I have to choose five defining moments of Napoleon in George Orwell's Animal Farm, find a quote to support each defining moment, and briefly describe the way in which each moment changed his character. Any help will be greatly appreciated!
1 Answer | Add Yours
Napoleon is certainly the villain of Animal Farm by George Orwell. Though he seems like any other animal before the rebellion, it does not take long for him to establish his reign of terror; in fact, Orwell's point is that it did not take nearly long enough for the animals of Manor Farm to allow a second and more dangerous dictator take the place of the first. These quotes demonstrate that transformation, though certainly others could be used.
As soon as the rather accidental rebellion takes place, the animals can hardly believe what has happened. They immediately begin purging themselves of everything that has to do with Mr. Jones.
In a very little while the animals had destroyed everything that reminded them of Mr. Jones. Napoleon then led them back to the store-shed and served out a double ration of corn to everybody, with two biscuits for each dog.
Until this moment, no animal had given any orders for the rest of the animals; instead, they all seemed to act in a kind of unity and purpose. Napoleon is the first animal to give orders and, ironically, it is for the animals to be given extra food--something he will take away from them soon enough.
Napoleon is also the first animal to make himself more important than the others by claiming a privilege. He not only refuses to let any of the animals have any of the milk, a treat for most of them, but he also refuses to work so he can drink it himself.
"Never mind the milk, comrades!" cried Napoleon, placing himself in front of the buckets. "That will be attended to. The harvest is more important. Comrade Snowball will lead the way. I shall follow in a few minutes. Forward, comrades! The hay is waiting."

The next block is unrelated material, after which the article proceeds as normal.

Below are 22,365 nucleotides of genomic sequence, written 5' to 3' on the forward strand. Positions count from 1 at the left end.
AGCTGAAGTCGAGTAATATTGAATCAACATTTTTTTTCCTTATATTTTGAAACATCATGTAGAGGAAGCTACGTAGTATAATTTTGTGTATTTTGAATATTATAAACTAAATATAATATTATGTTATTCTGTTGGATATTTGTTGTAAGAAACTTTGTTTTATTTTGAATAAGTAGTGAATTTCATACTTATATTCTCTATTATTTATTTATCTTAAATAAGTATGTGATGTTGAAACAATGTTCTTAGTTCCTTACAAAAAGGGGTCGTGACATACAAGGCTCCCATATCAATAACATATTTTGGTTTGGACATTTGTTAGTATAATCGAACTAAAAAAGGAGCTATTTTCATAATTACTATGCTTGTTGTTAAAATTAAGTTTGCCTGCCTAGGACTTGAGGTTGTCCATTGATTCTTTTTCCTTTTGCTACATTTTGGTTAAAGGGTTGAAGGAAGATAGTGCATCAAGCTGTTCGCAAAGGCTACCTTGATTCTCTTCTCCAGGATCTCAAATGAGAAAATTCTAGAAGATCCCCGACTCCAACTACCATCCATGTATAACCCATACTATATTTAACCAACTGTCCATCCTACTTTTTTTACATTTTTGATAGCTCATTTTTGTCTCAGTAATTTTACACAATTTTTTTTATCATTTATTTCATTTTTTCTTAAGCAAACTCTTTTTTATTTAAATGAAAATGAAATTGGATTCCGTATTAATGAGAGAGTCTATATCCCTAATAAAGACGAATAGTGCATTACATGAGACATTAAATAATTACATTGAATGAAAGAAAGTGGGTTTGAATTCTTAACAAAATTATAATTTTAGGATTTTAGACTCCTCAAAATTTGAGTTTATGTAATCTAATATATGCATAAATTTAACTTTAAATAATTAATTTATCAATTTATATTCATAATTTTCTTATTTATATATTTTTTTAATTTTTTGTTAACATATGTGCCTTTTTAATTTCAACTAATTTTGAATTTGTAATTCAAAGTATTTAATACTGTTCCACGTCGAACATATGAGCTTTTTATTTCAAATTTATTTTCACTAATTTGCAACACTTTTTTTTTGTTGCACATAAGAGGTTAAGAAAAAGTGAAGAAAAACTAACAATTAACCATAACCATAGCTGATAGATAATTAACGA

This is the beginning of an extremely privileged life for Napoleon as he both shirks his duty and claims benefits for himself, all the while proclaiming that "all animals are equal" and need to do their fare share.
The next quote is important because it allows Napoleon to have an enforcement tool, ensuring that he can do whatever he wants with impunity.
It happened that Jessie and Bluebell had both whelped soon after the hay harvest, giving birth between them to nine sturdy puppies. As soon as they were weaned, Napoleon took them away from their mothers, saying that he would make himself responsible for their education. He took them up into a loft which could only be reached by a ladder from the harness-room, and there kept them in such seclusion that the rest of the farm soon forgot their existence.
This secret police/enforcement tool will allow Napoleon to become the sole leader of all the animals, ensuring that he is well cared for while the animals suffer at his whim.
This quote is the final moment in Napoleon's takeover; he whistles for his dogs and they chase Snowball away. Now there is no other voice of authority on the farm but his.
But just at this moment Napoleon stood up and, casting a peculiar sidelong look at Snowball, uttered a high-pitched whimper of a kind no one had ever heard him utter before.
Finally, Napoleon becomes the embodiment of man:
[O]ut came Napoleon himself, majestically upright, casting haughty glances from side to side, and with his dogs gambolling round him.
He carried a whip in his trotter.
The transformation from common animal to sole leader of Manor Farm is complete. Napoleon's character evolves through these quotes, each one moving him closer to this final dictatorial, whip-bearing image.
Thank you very much!!!
We’ve answered 319,403 questions. We can answer yours, too.Ask a question